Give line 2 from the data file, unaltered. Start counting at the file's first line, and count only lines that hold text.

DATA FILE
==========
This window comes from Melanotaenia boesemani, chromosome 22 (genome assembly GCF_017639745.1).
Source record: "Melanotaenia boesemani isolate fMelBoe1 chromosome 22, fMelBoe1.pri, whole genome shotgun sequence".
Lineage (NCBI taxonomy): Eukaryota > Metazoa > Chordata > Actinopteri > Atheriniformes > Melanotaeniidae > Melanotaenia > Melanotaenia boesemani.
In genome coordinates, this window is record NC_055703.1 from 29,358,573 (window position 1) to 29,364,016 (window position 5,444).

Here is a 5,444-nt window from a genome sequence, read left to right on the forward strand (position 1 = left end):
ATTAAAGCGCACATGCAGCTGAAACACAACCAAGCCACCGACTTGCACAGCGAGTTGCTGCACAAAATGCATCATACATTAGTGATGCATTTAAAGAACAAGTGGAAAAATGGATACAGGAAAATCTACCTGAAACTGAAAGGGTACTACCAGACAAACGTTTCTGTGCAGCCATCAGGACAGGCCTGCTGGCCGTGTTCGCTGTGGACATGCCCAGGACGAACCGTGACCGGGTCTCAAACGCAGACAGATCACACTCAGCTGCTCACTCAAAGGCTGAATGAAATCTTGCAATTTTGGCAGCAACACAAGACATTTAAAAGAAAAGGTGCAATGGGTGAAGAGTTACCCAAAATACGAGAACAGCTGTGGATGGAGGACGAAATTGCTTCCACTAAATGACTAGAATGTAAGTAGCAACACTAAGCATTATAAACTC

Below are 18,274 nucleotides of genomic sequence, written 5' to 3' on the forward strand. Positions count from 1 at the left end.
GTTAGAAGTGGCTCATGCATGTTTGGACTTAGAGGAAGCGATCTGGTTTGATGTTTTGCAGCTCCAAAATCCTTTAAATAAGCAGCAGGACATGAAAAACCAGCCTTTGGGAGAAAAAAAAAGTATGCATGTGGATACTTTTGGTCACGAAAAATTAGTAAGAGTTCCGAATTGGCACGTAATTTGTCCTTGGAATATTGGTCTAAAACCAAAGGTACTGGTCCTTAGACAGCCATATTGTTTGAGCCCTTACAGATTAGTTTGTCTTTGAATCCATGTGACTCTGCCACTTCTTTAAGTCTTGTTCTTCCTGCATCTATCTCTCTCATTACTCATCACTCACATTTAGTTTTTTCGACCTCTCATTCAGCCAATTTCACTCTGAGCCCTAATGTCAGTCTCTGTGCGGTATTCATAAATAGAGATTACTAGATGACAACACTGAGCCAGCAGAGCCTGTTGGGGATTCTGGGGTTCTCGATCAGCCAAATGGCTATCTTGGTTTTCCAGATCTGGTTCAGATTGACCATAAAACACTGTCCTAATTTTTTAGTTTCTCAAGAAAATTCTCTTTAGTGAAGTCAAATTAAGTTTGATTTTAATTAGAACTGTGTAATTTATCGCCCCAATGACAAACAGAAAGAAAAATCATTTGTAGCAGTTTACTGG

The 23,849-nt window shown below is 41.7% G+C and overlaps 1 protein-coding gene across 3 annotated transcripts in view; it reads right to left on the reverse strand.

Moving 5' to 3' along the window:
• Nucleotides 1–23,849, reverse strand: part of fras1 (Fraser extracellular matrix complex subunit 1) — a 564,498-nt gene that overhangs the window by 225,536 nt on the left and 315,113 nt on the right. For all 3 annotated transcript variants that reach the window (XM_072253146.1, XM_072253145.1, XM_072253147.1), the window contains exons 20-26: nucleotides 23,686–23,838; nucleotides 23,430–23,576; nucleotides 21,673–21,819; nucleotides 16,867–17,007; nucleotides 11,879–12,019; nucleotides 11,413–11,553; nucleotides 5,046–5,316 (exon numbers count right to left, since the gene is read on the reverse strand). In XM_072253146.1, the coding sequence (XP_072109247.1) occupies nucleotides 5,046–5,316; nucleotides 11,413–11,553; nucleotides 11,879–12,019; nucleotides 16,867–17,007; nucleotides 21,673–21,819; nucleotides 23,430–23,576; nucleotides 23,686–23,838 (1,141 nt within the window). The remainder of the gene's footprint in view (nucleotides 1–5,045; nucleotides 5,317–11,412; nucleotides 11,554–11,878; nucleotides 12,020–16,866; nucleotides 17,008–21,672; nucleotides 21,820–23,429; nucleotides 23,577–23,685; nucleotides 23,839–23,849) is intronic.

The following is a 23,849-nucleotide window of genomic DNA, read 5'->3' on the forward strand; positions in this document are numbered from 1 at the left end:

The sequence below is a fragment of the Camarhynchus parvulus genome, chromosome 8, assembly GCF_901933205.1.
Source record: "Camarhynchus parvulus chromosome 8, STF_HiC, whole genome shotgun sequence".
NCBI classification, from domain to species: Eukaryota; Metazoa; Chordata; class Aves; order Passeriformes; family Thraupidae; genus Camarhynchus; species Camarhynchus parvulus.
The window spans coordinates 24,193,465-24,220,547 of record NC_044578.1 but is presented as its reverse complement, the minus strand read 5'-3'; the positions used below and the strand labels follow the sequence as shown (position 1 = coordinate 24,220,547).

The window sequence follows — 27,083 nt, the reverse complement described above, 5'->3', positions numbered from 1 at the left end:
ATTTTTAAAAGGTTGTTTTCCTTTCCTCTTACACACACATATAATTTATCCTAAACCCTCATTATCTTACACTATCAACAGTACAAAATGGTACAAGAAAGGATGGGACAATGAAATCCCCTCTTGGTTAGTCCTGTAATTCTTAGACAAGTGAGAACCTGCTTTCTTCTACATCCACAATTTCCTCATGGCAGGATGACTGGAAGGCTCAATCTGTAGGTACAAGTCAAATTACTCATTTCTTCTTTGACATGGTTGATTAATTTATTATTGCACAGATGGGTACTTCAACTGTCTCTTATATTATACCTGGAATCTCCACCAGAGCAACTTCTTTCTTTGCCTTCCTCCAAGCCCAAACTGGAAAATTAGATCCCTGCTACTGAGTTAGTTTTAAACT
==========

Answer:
Source record: "Melanotaenia boesemani isolate fMelBoe1 chromosome 22, fMelBoe1.pri, whole genome shotgun sequence".